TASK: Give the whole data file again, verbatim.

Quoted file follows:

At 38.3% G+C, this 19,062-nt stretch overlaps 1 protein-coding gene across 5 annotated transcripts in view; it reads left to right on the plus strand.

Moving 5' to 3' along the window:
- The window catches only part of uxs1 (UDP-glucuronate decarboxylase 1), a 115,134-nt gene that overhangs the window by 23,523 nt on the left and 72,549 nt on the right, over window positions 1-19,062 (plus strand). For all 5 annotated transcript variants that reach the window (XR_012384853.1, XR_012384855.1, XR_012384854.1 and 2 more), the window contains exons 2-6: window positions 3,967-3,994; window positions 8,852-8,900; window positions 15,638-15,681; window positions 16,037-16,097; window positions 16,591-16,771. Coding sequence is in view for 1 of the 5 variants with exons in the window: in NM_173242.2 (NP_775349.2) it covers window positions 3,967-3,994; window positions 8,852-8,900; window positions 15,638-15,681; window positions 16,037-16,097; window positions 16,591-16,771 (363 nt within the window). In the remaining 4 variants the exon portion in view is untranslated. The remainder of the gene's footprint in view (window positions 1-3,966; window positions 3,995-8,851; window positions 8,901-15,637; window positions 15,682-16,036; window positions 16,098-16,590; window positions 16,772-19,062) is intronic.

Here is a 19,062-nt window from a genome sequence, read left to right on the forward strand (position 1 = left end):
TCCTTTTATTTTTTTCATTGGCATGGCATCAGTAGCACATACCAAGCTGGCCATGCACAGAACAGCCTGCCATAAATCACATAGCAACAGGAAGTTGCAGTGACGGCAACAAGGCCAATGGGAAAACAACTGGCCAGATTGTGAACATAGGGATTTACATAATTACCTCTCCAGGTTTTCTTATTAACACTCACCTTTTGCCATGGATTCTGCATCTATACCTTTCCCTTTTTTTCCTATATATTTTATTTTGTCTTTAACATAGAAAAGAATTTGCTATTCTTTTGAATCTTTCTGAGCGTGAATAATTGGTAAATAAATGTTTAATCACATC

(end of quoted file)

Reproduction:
At 38.3% G+C, this 19,062-nt stretch overlaps 1 protein-coding gene across 5 annotated transcripts in view; it reads left to right on the plus strand.

Moving 5' to 3' along the window:
- The window catches only part of uxs1 (UDP-glucuronate decarboxylase 1), a 115,134-nt gene that overhangs the window by 23,523 nt on the left and 72,549 nt on the right, over window positions 1-19,062 (plus strand). For all 5 annotated transcript variants that reach the window (XR_012384853.1, XR_012384855.1, XR_012384854.1 and 2 more), the window contains exons 2-6: window positions 3,967-3,994; window positions 8,852-8,900; window positions 15,638-15,681; window positions 16,037-16,097; window positions 16,591-16,771. Coding sequence is in view for 1 of the 5 variants with exons in the window: in NM_173242.2 (NP_775349.2) it covers window positions 3,967-3,994; window positions 8,852-8,900; window positions 15,638-15,681; window positions 16,037-16,097; window positions 16,591-16,771 (363 nt within the window). In the remaining 4 variants the exon portion in view is untranslated. The remainder of the gene's footprint in view (window positions 1-3,966; window positions 3,995-8,851; window positions 8,901-15,637; window positions 15,682-16,036; window positions 16,098-16,590; window positions 16,772-19,062) is intronic.

Here is a 19,062-nt window from a genome sequence, read left to right on the forward strand (position 1 = left end):
TCCTTTTATTTTTTTCATTGGCATGGCATCAGTAGCACATACCAAGCTGGCCATGCACAGAACAGCCTGCCATAAATCACATAGCAACAGGAAGTTGCAGTGACGGCAACAAGGCCAATGGGAAAACAACTGGCCAGATTGTGAACATAGGGATTTACATAATTACCTCTCCAGGTTTTCTTATTAACACTCACCTTTTGCCATGGATTCTGCATCTATACCTTTCCCTTTTTTTCCTATATATTTTATTTTGTCTTTAACATAGAAAAGAATTTGCTATTCTTTTGAATCTTTCTGAGCGTGAATAATTGGTAAATAAATGTTTAATCACATC